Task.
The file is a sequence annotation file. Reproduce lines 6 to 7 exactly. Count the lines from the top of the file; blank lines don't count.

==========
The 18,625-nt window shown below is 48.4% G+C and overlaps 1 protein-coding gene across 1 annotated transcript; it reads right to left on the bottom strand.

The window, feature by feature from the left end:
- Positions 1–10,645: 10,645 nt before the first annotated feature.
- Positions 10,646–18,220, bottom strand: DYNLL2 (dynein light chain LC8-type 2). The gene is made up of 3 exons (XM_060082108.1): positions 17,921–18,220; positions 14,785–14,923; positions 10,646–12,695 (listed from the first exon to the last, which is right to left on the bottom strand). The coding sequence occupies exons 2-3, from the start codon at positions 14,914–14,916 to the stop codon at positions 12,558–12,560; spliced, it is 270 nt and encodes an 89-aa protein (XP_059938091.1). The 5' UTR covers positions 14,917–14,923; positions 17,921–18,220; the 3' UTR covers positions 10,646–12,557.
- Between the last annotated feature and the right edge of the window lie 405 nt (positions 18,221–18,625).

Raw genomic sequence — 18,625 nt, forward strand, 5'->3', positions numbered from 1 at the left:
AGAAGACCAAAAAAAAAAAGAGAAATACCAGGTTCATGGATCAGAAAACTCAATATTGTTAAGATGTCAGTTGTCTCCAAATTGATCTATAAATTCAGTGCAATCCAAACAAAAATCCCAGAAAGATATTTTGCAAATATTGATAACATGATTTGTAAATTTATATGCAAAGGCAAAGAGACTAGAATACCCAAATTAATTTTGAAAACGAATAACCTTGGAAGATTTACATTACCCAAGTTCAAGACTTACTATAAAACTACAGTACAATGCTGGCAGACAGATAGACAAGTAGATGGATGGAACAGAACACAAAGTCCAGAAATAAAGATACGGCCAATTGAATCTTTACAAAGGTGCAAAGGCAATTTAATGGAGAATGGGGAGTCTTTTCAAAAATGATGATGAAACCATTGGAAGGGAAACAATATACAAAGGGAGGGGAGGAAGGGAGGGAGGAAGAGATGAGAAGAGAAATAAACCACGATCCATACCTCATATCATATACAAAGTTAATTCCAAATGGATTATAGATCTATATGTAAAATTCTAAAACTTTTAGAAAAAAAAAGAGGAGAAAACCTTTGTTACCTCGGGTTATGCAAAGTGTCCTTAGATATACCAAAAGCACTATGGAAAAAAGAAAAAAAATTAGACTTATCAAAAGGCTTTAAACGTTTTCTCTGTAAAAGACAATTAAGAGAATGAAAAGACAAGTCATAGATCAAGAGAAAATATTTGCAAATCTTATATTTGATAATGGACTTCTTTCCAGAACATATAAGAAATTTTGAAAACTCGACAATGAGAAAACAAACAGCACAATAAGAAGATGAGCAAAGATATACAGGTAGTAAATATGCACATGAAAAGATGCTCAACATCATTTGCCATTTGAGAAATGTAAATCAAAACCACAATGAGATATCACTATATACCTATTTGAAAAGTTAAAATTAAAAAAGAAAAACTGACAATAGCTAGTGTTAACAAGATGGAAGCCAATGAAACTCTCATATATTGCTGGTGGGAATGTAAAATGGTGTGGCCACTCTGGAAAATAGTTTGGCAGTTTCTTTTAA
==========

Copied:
Raw genomic sequence — 18,625 nt, forward strand, 5'->3', positions numbered from 1 at the left:
AGAAGACCAAAAAAAAAAAGAGAAATACCAGGTTCATGGATCAGAAAACTCAATATTGTTAAGATGTCAGTTGTCTCCAAATTGATCTATAAATTCAGTGCAATCCAAACAAAAATCCCAGAAAGATATTTTGCAAATATTGATAACATGATTTGTAAATTTATATGCAAAGGCAAAGAGACTAGAATACCCAAATTAATTTTGAAAACGAATAACCTTGGAAGATTTACATTACCCAAGTTCAAGACTTACTATAAAACTACAGTACAATGCTGGCAGACAGATAGACAAGTAGATGGATGGAACAGAACACAAAGTCCAGAAATAAAGATACGGCCAATTGAATCTTTACAAAGGTGCAAAGGCAATTTAATGGAGAATGGGGAGTCTTTTCAAAAATGATGATGAAACCATTGGAAGGGAAACAATATACAAAGGGAGGGGAGGAAGGGAGGGAGGAAGAGATGAGAAGAGAAATAAACCACGATCCATACCTCATATCATATACAAAGTTAATTCCAAATGGATTATAGATCTATATGTAAAATTCTAAAACTTTTAGAAAAAAAAAGAGGAGAAAACCTTTGTTACCTCGGGTTATGCAAAGTGTCCTTAGATATACCAAAAGCACTATGGAAAAAAGAAAAAAAATTAGACTTATCAAAAGGCTTTAAACGTTTTCTCTGTAAAAGACAATTAAGAGAATGAAAAGACAAGTCATAGATCAAGAGAAAATATTTGCAAATCTTATATTTGATAATGGACTTCTTTCCAGAACATATAAGAAATTTTGAAAACTCGACAATGAGAAAACAAACAGCACAATAAGAAGATGAGCAAAGATATACAGGTAGTAAATATGCACATGAAAAGATGCTCAACATCATTTGCCATTTGAGAAATGTAAATCAAAACCACAATGAGATATCACTATATACCTATTTGAAAAGTTAAAATTAAAAAAGAAAAACTGACAATAGCTAGTGTTAACAAGATGGAAGCCAATGAAACTCTCATATATTGCTGGTGGGAATGTAAAATGGTGTGGCCACTCTGGAAAATAGTTTGGCAGTTTCTTTTAA